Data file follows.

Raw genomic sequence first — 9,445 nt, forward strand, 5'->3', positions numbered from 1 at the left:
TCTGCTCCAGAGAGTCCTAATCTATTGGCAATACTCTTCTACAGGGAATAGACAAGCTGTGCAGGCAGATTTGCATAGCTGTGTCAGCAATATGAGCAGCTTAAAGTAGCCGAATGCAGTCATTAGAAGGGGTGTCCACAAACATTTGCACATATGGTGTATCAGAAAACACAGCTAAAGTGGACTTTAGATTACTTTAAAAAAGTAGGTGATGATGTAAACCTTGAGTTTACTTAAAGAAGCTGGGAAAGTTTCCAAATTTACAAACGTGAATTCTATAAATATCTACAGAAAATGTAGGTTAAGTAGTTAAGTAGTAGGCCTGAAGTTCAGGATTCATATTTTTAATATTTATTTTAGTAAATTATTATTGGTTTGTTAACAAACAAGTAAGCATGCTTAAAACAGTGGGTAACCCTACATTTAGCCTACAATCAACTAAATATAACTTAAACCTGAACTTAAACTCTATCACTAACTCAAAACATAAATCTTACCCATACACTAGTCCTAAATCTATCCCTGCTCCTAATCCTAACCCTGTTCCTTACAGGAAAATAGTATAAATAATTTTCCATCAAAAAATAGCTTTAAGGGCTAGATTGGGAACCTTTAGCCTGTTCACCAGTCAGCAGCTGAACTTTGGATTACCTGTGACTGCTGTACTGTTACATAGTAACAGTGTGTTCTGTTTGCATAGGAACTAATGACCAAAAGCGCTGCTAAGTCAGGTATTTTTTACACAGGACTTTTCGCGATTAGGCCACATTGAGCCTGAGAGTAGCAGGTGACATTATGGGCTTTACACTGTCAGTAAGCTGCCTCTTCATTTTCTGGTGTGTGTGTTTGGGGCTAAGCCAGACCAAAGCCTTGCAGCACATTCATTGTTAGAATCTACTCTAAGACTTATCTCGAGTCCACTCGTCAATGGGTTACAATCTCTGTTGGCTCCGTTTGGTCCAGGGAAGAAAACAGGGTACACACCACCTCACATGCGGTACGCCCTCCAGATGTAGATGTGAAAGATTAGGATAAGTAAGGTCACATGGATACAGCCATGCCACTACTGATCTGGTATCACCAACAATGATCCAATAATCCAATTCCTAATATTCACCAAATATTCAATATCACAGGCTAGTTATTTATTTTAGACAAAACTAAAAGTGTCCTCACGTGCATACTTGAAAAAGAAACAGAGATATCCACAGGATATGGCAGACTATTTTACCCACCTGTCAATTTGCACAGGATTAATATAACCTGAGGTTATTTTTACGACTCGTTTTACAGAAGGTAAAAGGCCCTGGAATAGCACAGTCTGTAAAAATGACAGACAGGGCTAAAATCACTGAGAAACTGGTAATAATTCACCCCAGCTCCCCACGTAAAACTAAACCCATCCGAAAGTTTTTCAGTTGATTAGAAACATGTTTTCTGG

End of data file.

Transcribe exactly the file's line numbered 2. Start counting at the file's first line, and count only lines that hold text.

TCTGCTCCAGAGAGTCCTAATCTATTGGCAATACTCTTCTACAGGGAATAGACAAGCTGTGCAGGCAGATTTGCATAGCTGTGTCAGCAATATGAGCAGCTTAAAGTAGCCGAATGCAGTCATTAGAAGGGGTGTCCACAAACATTTGCACATATGGTGTATCAGAAAACACAGCTAAAGTGGACTTTAGATTACTTTAAAAAAGTAGGTGATGATGTAAACCTTGAGTTTACTTAAAGAAGCTGGGAAAGTTTCCAAATTTACAAACGTGAATTCTATAAATATCTACAGAAAATGTAGGTTAAGTAGTTAAGTAGTAGGCCTGAAGTTCAGGATTCATATTTTTAATATTTATTTTAGTAAATTATTATTGGTTTGTTAACAAACAAGTAAGCATGCTTAAAACAGTGGGTAACCCTACATTTAGCCTACAATCAACTAAATATAACTTAAACCTGAACTTAAACTCTATCACTAACTCAAAACATAAATCTTACCCATACACTAGTCCTAAATCTATCCCTGCTCCTAATCCTAACCCTGTTCCTTACAGGAAAATAGTATAAATAATTTTCCATCAAAAAATAGCTTTAAGGGCTAGATTGGGAACCTTTAGCCTGTTCACCAGTCAGCAGCTGAACTTTGGATTACCTGTGACTGCTGTACTGTTACATAGTAACAGTGTGTTCTGTTTGCATAGGAACTAATGACCAAAAGCGCTGCTAAGTCAGGTATTTTTTACACAGGACTTTTCGCGATTAGGCCACATTGAGCCTGAGAGTAGCAGGTGACATTATGGGCTTTACACTGTCAGTAAGCTGCCTCTTCATTTTCTGGTGTGTGTGTTTGGGGCTAAGCCAGACCAAAGCCTTGCAGCACATTCATTGTTAGAATCTACTCTAAGACTTATCTCGAGTCCACTCGTCAATGGGTTACAATCTCTGTTGGCTCCGTTTGGTCCAGGGAAGAAAACAGGGTACACACCACCTCACATGCGGTACGCCCTCCAGATGTAGATGTGAAAGATTAGGATAAGTAAGGTCACATGGATACAGCCATGCCACTACTGATCTGGTATCACCAACAATGATCCAATAATCCAATTCCTAATATTCACCAAATATTCAATATCACAGGCTAGTTATTTATTTTAGACAAAACTAAAAGTGTCCTCACGTGCATACTTGAAAAAGAAACAGAGATATCCACAGGATATGGCAGACTATTTTACCCACCTGTCAATTTGCACAGGATTAATATAACCTGAGGTTATTTTTACGACTCGTTTTACAGAAGGTAAAAGGCCCTGGAATAGCACAGTCTGTAAAAATGACAGACAGGGCTAAAATCACTGAGAAACTGGTAATAATTCACCCCAGCTCCCCACGTAAAACTAAACCCATCCGAAAGTTTTTCAGTTGATTAGAAACATGTTTTCTGG